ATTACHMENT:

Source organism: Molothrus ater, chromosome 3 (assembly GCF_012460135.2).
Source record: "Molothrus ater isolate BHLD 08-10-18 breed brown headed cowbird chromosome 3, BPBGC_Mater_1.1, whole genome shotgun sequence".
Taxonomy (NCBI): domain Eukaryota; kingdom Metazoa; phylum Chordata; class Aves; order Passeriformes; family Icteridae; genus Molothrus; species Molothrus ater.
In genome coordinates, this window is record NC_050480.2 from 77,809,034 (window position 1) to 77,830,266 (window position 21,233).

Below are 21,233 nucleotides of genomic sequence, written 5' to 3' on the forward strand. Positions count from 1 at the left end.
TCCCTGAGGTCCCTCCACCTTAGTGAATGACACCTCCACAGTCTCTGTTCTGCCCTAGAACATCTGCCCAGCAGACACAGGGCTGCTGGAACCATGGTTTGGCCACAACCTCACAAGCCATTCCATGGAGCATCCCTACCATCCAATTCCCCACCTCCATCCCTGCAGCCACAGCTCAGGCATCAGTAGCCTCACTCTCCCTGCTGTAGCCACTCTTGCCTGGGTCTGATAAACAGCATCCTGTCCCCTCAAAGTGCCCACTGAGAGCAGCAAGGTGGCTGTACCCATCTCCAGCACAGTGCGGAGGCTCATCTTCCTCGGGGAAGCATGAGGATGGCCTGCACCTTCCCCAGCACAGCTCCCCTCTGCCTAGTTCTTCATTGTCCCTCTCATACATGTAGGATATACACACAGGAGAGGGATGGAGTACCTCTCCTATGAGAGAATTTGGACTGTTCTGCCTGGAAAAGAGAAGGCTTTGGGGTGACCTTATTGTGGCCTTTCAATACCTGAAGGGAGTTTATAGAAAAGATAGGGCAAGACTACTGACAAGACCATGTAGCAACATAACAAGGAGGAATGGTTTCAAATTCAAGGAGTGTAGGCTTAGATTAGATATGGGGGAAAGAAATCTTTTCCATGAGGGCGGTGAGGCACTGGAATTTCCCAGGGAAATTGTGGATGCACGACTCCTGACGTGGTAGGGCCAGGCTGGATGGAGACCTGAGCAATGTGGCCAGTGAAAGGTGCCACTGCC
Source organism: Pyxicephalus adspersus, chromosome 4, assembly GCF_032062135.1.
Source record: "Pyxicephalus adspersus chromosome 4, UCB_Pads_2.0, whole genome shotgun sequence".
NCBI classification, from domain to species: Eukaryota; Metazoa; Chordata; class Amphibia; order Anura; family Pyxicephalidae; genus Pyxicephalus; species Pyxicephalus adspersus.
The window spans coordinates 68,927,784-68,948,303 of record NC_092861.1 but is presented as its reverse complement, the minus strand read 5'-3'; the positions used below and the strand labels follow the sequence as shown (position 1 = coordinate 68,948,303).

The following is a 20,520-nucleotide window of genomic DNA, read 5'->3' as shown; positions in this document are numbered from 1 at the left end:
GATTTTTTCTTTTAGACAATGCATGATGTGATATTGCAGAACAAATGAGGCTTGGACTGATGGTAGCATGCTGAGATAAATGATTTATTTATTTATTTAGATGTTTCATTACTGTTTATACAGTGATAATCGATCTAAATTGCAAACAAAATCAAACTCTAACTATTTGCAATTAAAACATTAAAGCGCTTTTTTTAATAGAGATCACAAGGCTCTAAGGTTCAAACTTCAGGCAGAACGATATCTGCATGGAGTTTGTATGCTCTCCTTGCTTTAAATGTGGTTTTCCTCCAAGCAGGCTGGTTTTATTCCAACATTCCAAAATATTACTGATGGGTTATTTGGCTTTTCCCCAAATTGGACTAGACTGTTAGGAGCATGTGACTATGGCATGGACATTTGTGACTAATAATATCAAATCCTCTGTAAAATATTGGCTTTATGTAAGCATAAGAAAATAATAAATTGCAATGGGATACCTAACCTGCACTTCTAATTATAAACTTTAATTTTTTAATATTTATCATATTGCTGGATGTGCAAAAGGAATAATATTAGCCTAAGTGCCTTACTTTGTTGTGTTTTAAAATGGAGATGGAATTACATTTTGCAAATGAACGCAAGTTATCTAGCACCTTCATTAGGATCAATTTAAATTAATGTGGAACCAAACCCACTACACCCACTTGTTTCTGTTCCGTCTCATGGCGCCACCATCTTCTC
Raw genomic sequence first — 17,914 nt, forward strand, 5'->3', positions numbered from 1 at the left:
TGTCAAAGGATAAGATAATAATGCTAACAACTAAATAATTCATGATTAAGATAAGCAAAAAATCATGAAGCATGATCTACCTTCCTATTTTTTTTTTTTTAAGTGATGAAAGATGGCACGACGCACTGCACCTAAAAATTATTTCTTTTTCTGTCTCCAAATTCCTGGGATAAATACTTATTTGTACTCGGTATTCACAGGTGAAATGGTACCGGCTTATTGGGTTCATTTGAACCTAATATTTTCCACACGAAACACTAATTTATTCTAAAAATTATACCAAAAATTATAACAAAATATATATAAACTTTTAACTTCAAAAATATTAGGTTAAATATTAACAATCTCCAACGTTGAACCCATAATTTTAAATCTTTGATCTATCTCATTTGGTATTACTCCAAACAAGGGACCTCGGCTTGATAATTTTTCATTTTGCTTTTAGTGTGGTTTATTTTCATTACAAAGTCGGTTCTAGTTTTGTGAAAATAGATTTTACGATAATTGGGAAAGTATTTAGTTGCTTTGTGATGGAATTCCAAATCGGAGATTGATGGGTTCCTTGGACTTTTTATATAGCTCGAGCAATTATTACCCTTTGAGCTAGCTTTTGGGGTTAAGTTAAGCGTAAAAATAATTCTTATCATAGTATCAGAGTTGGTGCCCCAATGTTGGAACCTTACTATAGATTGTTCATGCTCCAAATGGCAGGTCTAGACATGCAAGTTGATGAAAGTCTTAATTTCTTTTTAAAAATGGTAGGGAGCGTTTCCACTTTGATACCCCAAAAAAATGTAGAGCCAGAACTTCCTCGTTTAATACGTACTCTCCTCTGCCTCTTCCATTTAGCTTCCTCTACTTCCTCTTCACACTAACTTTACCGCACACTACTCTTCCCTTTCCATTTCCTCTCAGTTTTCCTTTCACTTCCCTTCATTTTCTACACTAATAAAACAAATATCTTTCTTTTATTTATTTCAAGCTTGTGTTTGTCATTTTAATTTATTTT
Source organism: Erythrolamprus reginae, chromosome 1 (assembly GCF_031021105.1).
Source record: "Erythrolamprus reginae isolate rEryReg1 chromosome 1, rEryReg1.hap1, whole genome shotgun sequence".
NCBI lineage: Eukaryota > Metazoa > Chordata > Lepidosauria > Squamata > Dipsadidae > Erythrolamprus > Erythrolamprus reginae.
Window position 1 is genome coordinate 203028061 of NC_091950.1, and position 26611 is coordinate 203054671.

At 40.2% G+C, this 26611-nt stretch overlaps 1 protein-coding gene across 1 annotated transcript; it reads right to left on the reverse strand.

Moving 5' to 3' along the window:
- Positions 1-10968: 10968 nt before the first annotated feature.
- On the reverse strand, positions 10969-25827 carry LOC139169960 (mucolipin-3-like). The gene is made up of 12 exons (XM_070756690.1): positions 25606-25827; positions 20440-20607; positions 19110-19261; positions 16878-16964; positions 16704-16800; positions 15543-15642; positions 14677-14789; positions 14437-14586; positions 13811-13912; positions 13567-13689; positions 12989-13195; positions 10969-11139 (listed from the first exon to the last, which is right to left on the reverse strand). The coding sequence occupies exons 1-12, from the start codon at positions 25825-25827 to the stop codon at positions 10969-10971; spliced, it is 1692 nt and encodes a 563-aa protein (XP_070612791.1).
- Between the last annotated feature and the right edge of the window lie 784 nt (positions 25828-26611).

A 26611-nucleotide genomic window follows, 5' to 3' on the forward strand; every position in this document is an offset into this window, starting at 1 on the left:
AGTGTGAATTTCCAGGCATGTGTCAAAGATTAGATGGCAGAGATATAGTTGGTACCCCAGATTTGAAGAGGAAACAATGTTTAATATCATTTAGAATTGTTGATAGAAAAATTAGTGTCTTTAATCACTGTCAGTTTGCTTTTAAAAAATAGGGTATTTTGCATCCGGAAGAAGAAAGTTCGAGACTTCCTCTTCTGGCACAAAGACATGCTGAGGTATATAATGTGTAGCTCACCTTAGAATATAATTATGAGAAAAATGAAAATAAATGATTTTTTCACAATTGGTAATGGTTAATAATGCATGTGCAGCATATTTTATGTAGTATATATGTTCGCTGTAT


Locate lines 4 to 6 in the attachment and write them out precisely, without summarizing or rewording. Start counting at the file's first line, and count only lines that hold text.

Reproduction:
In genome coordinates, this window is record NC_050480.2 from 77,809,034 (window position 1) to 77,830,266 (window position 21,233).

Below are 21,233 nucleotides of genomic sequence, written 5' to 3' on the forward strand. Positions count from 1 at the left end.
TCCCTGAGGTCCCTCCACCTTAGTGAATGACACCTCCACAGTCTCTGTTCTGCCCTAGAACATCTGCCCAGCAGACACAGGGCTGCTGGAACCATGGTTTGGCCACAACCTCACAAGCCATTCCATGGAGCATCCCTACCATCCAATTCCCCACCTCCATCCCTGCAGCCACAGCTCAGGCATCAGTAGCCTCACTCTCCCTGCTGTAGCCACTCTTGCCTGGGTCTGATAAACAGCATCCTGTCCCCTCAAAGTGCCCACTGAGAGCAGCAAGGTGGCTGTACCCATCTCCAGCACAGTGCGGAGGCTCATCTTCCTCGGGGAAGCATGAGGATGGCCTGCACCTTCCCCAGCACAGCTCCCCTCTGCCTAGTTCTTCATTGTCCCTCTCATACATGTAGGATATACACACAGGAGAGGGATGGAGTACCTCTCCTATGAGAGAATTTGGACTGTTCTGCCTGGAAAAGAGAAGGCTTTGGGGTGACCTTATTGTGGCCTTTCAATACCTGAAGGGAGTTTATAGAAAAGATAGGGCAAGACTACTGACAAGACCATGTAGCAACATAACAAGGAGGAATGGTTTCAAATTCAAGGAGTGTAGGCTTAGATTAGATATGGGGGAAAGAAATCTTTTCCATGAGGGCGGTGAGGCACTGGAATTTCCCAGGGAAATTGTGGATGCACGACTCCTGACGTGGTAGGGCCAGGCTGGATGGAGACCTGAGCAATGTGGCCAGTGAAAGGTGCCACTGCC